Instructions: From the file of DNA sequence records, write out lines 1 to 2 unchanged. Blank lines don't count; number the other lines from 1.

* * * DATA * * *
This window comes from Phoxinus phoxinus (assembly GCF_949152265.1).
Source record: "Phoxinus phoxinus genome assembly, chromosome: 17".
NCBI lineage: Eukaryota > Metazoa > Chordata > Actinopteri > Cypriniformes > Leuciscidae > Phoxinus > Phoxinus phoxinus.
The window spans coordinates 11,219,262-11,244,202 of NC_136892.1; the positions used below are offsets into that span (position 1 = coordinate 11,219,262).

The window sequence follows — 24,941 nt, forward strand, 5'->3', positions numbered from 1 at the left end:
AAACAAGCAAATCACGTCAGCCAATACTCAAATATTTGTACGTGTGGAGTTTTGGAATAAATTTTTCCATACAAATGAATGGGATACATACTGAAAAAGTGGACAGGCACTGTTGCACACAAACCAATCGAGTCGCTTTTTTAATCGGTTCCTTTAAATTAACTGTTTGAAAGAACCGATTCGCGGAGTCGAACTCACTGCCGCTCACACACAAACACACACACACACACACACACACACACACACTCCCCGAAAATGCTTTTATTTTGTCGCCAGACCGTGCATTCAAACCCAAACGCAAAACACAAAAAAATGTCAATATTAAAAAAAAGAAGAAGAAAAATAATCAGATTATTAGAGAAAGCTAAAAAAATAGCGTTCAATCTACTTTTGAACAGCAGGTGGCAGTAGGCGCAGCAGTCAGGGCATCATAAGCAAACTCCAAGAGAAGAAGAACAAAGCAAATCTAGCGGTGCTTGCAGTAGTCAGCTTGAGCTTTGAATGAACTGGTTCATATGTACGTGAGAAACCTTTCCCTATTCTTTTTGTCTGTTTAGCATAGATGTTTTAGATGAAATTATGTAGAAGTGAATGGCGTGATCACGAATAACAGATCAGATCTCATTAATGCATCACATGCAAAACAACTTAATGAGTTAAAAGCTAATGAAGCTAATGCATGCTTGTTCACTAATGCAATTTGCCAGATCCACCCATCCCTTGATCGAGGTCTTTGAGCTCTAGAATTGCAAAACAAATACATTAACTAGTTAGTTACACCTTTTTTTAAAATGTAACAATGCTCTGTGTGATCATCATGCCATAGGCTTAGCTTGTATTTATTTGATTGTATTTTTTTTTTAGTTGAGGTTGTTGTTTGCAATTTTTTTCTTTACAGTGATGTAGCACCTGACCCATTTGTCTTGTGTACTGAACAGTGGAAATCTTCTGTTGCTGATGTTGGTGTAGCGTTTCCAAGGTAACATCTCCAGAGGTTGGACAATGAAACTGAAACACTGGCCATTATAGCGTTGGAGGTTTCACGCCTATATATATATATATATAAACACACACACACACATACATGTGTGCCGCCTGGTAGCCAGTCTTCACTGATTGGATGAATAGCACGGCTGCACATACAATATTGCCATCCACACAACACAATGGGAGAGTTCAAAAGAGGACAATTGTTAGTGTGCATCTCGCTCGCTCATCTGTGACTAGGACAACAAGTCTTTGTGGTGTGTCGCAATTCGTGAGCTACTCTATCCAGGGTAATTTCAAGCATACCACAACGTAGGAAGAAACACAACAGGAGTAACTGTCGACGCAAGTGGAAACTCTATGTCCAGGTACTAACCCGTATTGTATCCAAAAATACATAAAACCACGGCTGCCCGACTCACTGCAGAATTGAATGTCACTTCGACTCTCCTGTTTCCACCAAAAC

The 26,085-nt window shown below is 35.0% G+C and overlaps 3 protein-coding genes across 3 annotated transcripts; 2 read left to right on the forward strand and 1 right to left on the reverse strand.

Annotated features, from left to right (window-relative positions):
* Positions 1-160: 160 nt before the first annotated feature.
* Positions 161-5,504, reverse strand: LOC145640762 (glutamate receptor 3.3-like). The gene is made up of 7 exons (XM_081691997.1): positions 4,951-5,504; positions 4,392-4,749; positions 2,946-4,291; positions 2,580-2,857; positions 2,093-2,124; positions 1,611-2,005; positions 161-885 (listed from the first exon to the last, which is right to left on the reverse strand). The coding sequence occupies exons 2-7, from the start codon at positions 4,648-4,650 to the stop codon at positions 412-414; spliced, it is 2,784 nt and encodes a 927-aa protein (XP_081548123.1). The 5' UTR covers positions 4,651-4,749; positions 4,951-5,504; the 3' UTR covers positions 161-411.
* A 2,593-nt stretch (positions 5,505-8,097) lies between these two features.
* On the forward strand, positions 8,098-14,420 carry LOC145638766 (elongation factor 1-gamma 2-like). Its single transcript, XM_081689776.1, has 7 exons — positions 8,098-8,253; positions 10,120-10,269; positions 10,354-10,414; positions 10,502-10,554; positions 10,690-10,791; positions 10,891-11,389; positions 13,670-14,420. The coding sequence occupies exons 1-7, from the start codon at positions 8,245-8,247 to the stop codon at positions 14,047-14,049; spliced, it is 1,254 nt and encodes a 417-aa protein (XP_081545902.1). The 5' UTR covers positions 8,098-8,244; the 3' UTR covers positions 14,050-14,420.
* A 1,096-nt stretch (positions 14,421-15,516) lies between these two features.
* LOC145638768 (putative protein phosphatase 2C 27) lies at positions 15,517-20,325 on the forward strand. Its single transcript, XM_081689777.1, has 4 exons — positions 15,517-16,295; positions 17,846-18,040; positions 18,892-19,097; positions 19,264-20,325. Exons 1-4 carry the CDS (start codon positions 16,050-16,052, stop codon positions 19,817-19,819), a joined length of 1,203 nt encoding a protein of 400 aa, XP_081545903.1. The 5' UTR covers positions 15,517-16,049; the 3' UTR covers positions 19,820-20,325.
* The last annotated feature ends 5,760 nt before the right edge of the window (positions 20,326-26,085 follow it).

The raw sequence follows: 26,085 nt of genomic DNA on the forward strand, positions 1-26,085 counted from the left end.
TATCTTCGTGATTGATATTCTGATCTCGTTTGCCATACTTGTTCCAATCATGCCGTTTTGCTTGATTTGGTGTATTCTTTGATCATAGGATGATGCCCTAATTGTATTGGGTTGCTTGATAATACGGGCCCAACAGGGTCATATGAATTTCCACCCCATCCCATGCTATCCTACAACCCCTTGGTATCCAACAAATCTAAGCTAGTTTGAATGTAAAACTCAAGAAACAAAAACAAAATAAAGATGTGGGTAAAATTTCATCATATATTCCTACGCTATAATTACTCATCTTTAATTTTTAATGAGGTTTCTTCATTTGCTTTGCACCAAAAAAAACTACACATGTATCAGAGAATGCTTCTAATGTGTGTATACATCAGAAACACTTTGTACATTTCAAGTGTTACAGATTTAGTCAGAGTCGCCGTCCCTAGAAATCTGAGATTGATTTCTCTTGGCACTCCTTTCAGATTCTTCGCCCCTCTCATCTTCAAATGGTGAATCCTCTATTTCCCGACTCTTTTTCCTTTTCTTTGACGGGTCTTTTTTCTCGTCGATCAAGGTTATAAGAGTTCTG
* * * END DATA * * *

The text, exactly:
This window comes from Phoxinus phoxinus (assembly GCF_949152265.1).
Source record: "Phoxinus phoxinus genome assembly, chromosome: 17".